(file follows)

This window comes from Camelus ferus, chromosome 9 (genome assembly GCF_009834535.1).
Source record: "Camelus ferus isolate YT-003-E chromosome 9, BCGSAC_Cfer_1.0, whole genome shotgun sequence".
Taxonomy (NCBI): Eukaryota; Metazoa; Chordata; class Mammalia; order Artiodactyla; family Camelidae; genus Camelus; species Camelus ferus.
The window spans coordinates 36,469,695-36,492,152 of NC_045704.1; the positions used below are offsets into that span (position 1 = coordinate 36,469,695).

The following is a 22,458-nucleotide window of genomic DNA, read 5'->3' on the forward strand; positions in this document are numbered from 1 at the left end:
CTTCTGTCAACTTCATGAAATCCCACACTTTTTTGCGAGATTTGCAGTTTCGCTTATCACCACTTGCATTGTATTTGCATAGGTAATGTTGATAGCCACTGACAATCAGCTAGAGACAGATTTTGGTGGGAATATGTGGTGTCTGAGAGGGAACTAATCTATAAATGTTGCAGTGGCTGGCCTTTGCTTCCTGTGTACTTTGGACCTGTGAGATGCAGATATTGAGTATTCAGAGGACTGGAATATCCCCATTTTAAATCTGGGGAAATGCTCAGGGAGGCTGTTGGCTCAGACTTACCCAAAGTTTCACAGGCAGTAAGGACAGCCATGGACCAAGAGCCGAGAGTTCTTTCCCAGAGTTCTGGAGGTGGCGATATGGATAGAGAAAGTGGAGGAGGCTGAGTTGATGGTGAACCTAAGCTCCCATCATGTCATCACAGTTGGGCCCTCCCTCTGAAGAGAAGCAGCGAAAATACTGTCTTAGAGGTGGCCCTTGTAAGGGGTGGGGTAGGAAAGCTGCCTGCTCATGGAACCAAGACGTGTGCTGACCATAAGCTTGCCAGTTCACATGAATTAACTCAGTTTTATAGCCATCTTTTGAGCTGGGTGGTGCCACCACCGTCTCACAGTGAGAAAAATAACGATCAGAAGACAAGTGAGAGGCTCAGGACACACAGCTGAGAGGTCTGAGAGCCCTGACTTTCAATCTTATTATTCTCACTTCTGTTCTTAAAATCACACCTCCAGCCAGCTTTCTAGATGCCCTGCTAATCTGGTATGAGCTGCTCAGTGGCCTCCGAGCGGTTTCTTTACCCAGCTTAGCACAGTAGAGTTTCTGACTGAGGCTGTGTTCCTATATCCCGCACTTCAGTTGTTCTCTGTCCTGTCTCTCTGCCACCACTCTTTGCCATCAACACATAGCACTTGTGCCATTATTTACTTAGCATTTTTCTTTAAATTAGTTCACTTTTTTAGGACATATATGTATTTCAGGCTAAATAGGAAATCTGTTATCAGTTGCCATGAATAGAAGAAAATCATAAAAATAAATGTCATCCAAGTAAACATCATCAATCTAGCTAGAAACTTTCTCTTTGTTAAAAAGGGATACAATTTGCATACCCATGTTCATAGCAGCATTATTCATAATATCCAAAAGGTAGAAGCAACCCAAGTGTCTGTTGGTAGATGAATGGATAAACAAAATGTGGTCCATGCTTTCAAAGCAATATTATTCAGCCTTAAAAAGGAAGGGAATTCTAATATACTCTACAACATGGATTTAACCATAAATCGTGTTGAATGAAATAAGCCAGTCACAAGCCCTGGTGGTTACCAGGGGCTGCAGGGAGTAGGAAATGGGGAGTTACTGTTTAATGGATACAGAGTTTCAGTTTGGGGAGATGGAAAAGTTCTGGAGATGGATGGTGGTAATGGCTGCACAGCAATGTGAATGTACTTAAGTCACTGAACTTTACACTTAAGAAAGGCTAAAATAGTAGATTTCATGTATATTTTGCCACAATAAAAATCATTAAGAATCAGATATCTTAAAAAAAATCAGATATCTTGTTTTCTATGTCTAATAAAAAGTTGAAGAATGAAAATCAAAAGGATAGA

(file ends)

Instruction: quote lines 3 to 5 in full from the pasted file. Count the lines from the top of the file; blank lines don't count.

Taxonomy (NCBI): Eukaryota; Metazoa; Chordata; class Mammalia; order Artiodactyla; family Camelidae; genus Camelus; species Camelus ferus.
The window spans coordinates 36,469,695-36,492,152 of NC_045704.1; the positions used below are offsets into that span (position 1 = coordinate 36,469,695).

The following is a 22,458-nucleotide window of genomic DNA, read 5'->3' on the forward strand; positions in this document are numbered from 1 at the left end: